On karate and communities: why expertise only goes so far
There’s a terrific post over at the Managing Communities blog by KarateForums.com founder Patrick O’Keefe, discussing what it’s like to manage an online community when you’re not an expert on the topic in question. O’Keefe — also the founder of the Managing Communities blog itself and several other forums — is not a martial artist but has still managed to run such a specialist community for over a decade.
According to him:
“How successful you can be, as a forum administrator and community manager, is rarely tied directly to how much of the topic you know or understand … the difference between participating in a community and managing one is that, when you participate, all you do is talk about the topic that you enjoy. When you manage, a very small portion of what you do in your role as administrator is talking about the topic.”
The word “manage” is very important in this context — making sure everything runs smoothly is often the most difficult and time consuming part of starting and maintaining an online community.
During my earlier projects, I found that every hour I spent writing content was an hour I wasn’t spending moderating posts, fielding freelance pitches, cross-promoting on various blogs, engaging with Twitter, tweaking functionality, selling ad space or any trillion other things. While there is some disconnect between a community built around, for instance, a particular blog’s comment section and a discussion board such as KarateForums — particularly because the former inherently revolves around content provided by the site’s senior management and the latter type of site is inherently dependent upon user-generated content — the point is especially meaningful when considered in the context of user-generated news sites: the more involvement the user base of a community has in the overall creation of content, the more the site’s managerial workload veers towards moderation and curation — and away from content creation itself.
Additionally, O’Keefe goes so far as to argue that lacking knowledge about the topic in question can even be helpful in avoiding criticism surrounding bias. How can one be biased about a topic when one doesn’t come anywhere near understanding its intricacies, and is merely there to facilitate discussion? This doesn’t mean, however, that you should have no interest in your chosen topic and be merely a moderation drone that cleans out spam and banhammers trolls while the rest of the community goes about its daily interactions — indeed, doing so is a great way to become rather bored and overworked really quickly.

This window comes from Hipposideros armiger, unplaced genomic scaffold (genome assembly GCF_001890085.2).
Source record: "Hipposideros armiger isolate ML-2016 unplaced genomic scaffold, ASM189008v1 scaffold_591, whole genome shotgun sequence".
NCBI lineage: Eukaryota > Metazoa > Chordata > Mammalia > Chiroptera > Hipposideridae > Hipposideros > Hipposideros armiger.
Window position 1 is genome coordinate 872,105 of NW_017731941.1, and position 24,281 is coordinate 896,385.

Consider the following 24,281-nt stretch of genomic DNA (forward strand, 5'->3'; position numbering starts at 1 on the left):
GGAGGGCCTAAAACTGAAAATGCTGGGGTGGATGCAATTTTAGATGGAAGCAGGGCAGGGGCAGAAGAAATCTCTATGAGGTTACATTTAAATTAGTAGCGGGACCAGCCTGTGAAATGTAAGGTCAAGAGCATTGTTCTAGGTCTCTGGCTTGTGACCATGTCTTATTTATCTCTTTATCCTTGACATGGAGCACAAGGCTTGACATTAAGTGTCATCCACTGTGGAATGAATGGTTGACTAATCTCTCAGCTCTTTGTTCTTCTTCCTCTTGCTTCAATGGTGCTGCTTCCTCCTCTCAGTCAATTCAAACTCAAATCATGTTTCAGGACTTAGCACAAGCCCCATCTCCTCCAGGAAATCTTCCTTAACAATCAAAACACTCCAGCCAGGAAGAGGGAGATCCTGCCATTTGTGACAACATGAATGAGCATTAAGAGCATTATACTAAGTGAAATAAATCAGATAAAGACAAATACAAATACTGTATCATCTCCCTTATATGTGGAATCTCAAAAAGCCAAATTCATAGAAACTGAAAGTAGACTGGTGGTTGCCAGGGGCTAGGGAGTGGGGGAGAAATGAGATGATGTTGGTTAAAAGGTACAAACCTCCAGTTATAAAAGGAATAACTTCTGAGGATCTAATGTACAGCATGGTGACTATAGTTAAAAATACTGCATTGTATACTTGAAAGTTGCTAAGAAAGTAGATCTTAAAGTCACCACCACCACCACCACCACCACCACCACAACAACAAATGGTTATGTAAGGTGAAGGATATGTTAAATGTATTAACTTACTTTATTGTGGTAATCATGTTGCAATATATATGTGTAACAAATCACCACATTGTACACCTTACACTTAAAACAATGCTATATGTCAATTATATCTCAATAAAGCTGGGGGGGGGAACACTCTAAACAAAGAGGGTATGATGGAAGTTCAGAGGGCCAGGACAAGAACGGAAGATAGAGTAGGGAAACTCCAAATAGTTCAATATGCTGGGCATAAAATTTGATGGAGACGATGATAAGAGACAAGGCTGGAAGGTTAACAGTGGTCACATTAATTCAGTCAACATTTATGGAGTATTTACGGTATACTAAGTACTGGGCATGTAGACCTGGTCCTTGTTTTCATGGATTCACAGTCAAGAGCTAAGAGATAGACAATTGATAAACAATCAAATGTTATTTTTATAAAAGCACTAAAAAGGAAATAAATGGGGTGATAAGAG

There are four points O’Keefe ends on that spell out why his involvement with KarateForums has been successful, despite his lack of specialist knowledge:
- He enjoys online communities and all that comes with them, whether that be moderating them, upgrading them, promoting them or being a part of them.
I think it goes without saying that if you’ve never been consumed by a particular type of community before — whether that be a discussion board, a blog, a social networking site, a chat room or an anonymous image board — you probably shouldn’t try to start such a community until you have. While it’s great to take a topic that really interests you and jump straight into doing something online with it because you’re passionate and others haven’t yet — and trust me, I have — remember that so much of community management is, in fact, management, and you might quickly be overwhelmed with the amount of trivial and not-so-fun work that it entails.
- He surrounds himself with people knowledgeable about the topics being discussed.
In this case, it’s seasoned martial artists who can provide the expert insight O’Keefe himself lacks. Instead of approaching it like somebody who knows the right answer and wants to demonstrate this knowledge, he can approach the conversation as somebody who simply wants to listen. Such a moderator can then look to the members of the community who have proven they care and are knowledgeable for guidance.
- He believes in and is passionate about his community.
It’s one thing to be passionate about karate; indeed, there are people the world over who are. What makes O’Keefe’s involvement meaningful is that he’s passionate about Karate Forums. Your community is not simply a collection of technologies, topics, ideas and people — your community is a community, a complex organism with many parts all working in unison. That alone should excite you.
- He’s interested in the topics presented by his community.
But that all said, it’s also important to be interested in the content your users create. The Internet is very much a place where honesty and sincerity are valued quite highly — if you simply don’t care and are only starting a community as some kind of intellectual exercise or to sell Google ads or whatever, your users will quickly sense that and likely move elsewhere.
While the idea of jumping into an area you’re not particularly knowledgeable about may be somewhat daunting, it’s important to realize your role is less about being the ultimate expert and more about providing a coherent, informative and hassle-free experience for your visitors. Doing so will not only ensure your members keep returning, but also serve to attract the actual experts who will set your community apart from the rest.